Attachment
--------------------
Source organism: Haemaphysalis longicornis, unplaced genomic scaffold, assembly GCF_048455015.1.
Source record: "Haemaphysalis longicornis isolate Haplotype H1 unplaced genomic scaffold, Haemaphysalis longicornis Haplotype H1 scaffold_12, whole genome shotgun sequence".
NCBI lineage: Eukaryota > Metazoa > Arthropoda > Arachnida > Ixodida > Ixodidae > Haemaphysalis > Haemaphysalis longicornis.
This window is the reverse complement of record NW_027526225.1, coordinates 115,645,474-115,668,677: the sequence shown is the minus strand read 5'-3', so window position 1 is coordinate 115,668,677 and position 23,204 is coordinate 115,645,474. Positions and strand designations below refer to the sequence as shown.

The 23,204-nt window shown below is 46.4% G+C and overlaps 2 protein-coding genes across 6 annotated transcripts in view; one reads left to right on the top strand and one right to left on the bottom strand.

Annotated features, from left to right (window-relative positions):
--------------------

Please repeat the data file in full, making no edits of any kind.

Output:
Source organism: Haemaphysalis longicornis, unplaced genomic scaffold, assembly GCF_048455015.1.
Source record: "Haemaphysalis longicornis isolate Haplotype H1 unplaced genomic scaffold, Haemaphysalis longicornis Haplotype H1 scaffold_12, whole genome shotgun sequence".
NCBI lineage: Eukaryota > Metazoa > Arthropoda > Arachnida > Ixodida > Ixodidae > Haemaphysalis > Haemaphysalis longicornis.
This window is the reverse complement of record NW_027526225.1, coordinates 115,645,474-115,668,677: the sequence shown is the minus strand read 5'-3', so window position 1 is coordinate 115,668,677 and position 23,204 is coordinate 115,645,474. Positions and strand designations below refer to the sequence as shown.

The 23,204-nt window shown below is 46.4% G+C and overlaps 2 protein-coding genes across 6 annotated transcripts in view; one reads left to right on the top strand and one right to left on the bottom strand.

Annotated features, from left to right (window-relative positions):